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Coral Bleaching

While our own growing awareness of this problem has come in part from scientific research and the public debate about the human contribution to climate change, we are also responding to the appeals of the Church in other parts of the world. Along with Pope John Paul II, church leaders in developing countries—who fear that affluent nations will mute their voices and ignore their needs—have expressed their concerns about how this global challenge will affect their people and their environment. We also hear the call of Catholic youth and other young people to protect the environment.

Therefore, we especially want to focus on the needs of the poor, the weak, and the vulnerable in a debate often dominated by more powerful interests. Inaction and inadequate or misguided responses to climate change will likely place even greater burdens on already desperately poor peoples. Action to mitigate global climate change must be built upon a foundation of social and economic justice that does not put the poor at greater risk or place disproportionate and unfair burdens on developing nations.

Scientific Knowledge and the Virtue of Prudence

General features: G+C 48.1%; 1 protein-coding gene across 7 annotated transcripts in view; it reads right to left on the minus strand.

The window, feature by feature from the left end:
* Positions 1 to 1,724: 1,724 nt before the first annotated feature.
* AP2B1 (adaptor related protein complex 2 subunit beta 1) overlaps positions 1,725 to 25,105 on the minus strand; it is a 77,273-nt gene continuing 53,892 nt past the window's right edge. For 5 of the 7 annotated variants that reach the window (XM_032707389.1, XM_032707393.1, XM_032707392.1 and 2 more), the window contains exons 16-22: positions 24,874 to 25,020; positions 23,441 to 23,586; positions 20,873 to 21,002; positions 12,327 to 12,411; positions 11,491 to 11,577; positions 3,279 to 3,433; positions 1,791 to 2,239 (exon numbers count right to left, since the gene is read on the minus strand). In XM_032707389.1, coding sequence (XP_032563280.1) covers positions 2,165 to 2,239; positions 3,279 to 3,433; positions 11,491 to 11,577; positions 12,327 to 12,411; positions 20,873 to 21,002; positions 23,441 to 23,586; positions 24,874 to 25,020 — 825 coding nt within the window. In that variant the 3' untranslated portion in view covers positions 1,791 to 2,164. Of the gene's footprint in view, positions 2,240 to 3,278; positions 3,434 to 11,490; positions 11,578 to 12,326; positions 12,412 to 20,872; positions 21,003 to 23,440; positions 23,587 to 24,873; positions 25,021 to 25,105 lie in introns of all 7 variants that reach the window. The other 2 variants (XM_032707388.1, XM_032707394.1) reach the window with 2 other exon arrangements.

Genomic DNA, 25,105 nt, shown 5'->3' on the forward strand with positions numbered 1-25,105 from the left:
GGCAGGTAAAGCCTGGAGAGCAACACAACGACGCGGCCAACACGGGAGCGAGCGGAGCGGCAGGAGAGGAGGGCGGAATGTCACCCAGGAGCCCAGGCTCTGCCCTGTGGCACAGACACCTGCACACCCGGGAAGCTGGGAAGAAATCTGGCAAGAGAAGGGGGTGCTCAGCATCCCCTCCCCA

As Catholic bishops, we make no independent judgment on the plausibility of “global warming.” Rather, we accept the consensus findings of so many scientists and the conclusions of the Intergovernmental Panel on Climate Change (IPCC) as a basis for continued research and prudent action (see the sidebar: The Science of Global Climate Change). Scientists engaged in this research consistently acknowledge the difficulties of accurate measurement and forecasting. Models of measurement evolve and vary in reliability. Researchers and advocates on all sides of the issue often have stakes in policy outcomes, as do advocates of various courses of public policy. News reports can oversimplify findings or focus on controversy rather than areas of consensus. Accordingly, interpretation of scientific data and conclusions in public discussion can be difficult and contentious matters.